Former county attorney actions put to court
July 17, 2020
Former Carlton County attorney Thom Pertler is facing possible disciplinary action regarding unprofessional conduct during his tenure with the county.
Susan Humiston, the director of the Office of Lawyers Professional Responsibility, filed a petition for disciplinary action with the Minnesota Supreme Court on July 6. The complaint centers around Pertler's failure to follow through with duties to disclose all exculpatory evidence (favorable to defendants), specifically by not disclosing miscon- duct by
police officer Scott Beckman that reflected on Beckman's credibility and honesty. According to the petition, Pertler knew about Beckman's misconduct but never revealed that knowledge to any defense attorneys or even prosecuting attorneys in his own office.
The Office of Lawyers Professional Responsibility is an agency of the state judicial branch which investigates ethics complaints against lawyers and, if warranted, will pursue disciplinary action.
Pertler was appointed as county attorney in January 2005, and then elected to the job until he was defeated by current county attorney Lauri Ketola in the 2018 general election.
The petition lists several U.S. Supreme Court cases that established a prosecutor's duty to disclose any material that could help exonerate a defendant of guilt, including misconduct findings involving law enforcement officers.
The oldest of those, Brady v. Maryland, dates back to 1963. Police officers determined by such findings to have engaged in misconduct are sometimes called "Brady cops" because the identified past misconduct means defense attorneys can bring up the behavior, and cast doubt on their testimony.
Additionally, Minnesota Rules of Criminal Procedure and the Minnesota Rules of Professional Conduct separately require the prosecutor to disclose to the defense all exculpatory evidence, including criminal records of defendants and witnesses, and all relevant documents.
Pertler was allegedly aware of Beckman's misconduct.
According to the petition, on May 2, 2016 the Cloquet police chief (then Steve Stracek) had a manila envelope hand-delivered to Pertler containing the investigative records relating to a February 2016 suspicious activity report and subsequent search warrant application by Beckman. The chief sent the final investigative report prepared by an outside law firm conducting the investigation to Pertler in early June 2016.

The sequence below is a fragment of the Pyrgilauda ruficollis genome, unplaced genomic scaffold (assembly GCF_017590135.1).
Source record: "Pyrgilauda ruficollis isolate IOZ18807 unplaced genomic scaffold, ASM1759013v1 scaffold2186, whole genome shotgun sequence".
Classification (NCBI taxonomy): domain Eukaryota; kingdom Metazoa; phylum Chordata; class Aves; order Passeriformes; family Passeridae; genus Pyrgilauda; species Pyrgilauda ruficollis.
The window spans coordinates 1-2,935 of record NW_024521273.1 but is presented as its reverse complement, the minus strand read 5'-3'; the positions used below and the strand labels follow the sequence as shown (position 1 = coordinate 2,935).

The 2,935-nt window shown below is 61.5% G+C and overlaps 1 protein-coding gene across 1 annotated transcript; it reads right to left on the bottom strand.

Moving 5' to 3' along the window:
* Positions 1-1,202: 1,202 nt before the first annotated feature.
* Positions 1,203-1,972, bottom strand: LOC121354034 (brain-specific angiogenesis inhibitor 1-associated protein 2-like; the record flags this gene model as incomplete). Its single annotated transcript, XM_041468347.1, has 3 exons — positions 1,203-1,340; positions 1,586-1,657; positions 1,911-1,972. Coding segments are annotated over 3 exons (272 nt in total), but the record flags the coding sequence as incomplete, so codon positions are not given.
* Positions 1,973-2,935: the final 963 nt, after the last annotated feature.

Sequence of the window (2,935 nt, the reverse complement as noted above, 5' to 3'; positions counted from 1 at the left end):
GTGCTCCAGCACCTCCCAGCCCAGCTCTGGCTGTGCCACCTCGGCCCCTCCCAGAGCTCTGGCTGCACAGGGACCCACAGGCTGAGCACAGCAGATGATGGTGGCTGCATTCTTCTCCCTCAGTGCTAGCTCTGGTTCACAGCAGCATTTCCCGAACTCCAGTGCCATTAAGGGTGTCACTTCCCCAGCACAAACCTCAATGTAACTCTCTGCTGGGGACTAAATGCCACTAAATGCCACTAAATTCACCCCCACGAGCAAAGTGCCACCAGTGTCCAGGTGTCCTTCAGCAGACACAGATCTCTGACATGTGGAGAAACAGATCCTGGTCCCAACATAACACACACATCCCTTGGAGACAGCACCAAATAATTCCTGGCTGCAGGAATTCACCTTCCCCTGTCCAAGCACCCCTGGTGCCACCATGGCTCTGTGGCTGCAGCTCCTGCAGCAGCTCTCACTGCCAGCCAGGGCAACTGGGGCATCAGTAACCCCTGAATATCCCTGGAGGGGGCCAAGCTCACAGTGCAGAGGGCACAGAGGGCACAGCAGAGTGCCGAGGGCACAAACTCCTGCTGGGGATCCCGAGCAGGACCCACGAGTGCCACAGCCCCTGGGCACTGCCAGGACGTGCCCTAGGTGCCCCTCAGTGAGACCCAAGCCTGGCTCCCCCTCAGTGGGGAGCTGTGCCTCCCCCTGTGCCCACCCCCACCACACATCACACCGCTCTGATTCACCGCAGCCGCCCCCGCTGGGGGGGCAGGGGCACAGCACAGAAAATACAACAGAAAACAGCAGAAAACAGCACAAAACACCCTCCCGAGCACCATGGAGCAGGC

On June 28, 2016, Pertler acknowledged receipt of the report, and the fact that failure to comply intentionally or unintentionally to the requirements of Brady v. Maryland could lead to dismissal of a criminal case. The petition quotes Pertler's response, in which he noted that "once one defense attorney was privy to the knowledge that all of them would know shortly thereafter." Pertler also allegedly suggested in the response that he would try to resolve all pending cases with a plea agreement, but if matters were set for trial, that is "where the potential problems would most likely arise."
In the same June 2016 letter, Pertler stated he must consider the ethical obligations and duties and did not want "to be accused of practicing law in a manner that could be perceived as trying to run something through the system knowing there is potentially exculpatory information to the defendant that is constitutionally required of me to be disclosed."
Almost nine months later, on March 2, 2017, the Cloquet police chief advised Pertler that the allegations of misconduct had been sustained, and wrote that he was providing the information to Pertler "to consider related to Brady and Giglio requirements," referring to two different Supreme Court cases requiring disclosure.
Once the discipline was implemented, the petition states, disclosure by the county attorney's office was mandated in cases in which Beckman was a material witness.
According to the petition, Pertler did not advise assistant Carlton County attorneys responsible for prosecuting criminal matters of the correspondence from the Cloquet police chief or Beckman's resulting discipline.
Additionally, the county attorney's office did not have a Brady policy and Pertler did not arrange for Brady training for his staff.
Pertler did ask assistant county attorney Jeffrey Boucher to draft a Brady policy, which Boucher presented to Pertler on April 21, 2017. Pertler did not inform Boucher of the misconduct findings, nor did he implement the policy or provide direction on implementing the draft policy.
According to the petition, Beckman's misconduct came to light for other attorneys in the office in May 2018, when assistant county attorney Michael Boese received a defense request for Brady information related to Beckman in connection with a felony drug case he was prosecuting. Boese told Pertler, who did not tell him of the data he had received. When Boese asked the city of Cloquet for the information, he learned that Beckman's misconduct findings had already been shared with Pertler. Boese shared that knowledge with other assistant county attorneys in the office.